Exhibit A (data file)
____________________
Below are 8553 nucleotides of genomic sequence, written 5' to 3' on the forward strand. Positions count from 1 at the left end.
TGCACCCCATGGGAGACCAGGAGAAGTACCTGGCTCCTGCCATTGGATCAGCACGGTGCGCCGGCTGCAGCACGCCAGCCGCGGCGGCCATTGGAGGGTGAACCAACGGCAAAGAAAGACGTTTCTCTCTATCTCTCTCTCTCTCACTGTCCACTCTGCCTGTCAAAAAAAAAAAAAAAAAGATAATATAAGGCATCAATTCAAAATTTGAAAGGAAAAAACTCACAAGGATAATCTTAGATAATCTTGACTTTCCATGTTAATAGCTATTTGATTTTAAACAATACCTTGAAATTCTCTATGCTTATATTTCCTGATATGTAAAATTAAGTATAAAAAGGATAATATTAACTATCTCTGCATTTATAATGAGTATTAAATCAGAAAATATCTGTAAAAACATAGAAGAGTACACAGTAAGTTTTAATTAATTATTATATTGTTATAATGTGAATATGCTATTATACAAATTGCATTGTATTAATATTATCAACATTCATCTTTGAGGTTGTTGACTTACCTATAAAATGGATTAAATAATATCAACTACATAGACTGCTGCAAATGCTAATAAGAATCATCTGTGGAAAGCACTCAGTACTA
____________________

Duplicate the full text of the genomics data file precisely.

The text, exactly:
Below are 8553 nucleotides of genomic sequence, written 5' to 3' on the forward strand. Positions count from 1 at the left end.
TGCACCCCATGGGAGACCAGGAGAAGTACCTGGCTCCTGCCATTGGATCAGCACGGTGCGCCGGCTGCAGCACGCCAGCCGCGGCGGCCATTGGAGGGTGAACCAACGGCAAAGAAAGACGTTTCTCTCTATCTCTCTCTCTCTCACTGTCCACTCTGCCTGTCAAAAAAAAAAAAAAAAAGATAATATAAGGCATCAATTCAAAATTTGAAAGGAAAAAACTCACAAGGATAATCTTAGATAATCTTGACTTTCCATGTTAATAGCTATTTGATTTTAAACAATACCTTGAAATTCTCTATGCTTATATTTCCTGATATGTAAAATTAAGTATAAAAAGGATAATATTAACTATCTCTGCATTTATAATGAGTATTAAATCAGAAAATATCTGTAAAAACATAGAAGAGTACACAGTAAGTTTTAATTAATTATTATATTGTTATAATGTGAATATGCTATTATACAAATTGCATTGTATTAATATTATCAACATTCATCTTTGAGGTTGTTGACTTACCTATAAAATGGATTAAATAATATCAACTACATAGACTGCTGCAAATGCTAATAAGAATCATCTGTGGAAAGCACTCAGTACTA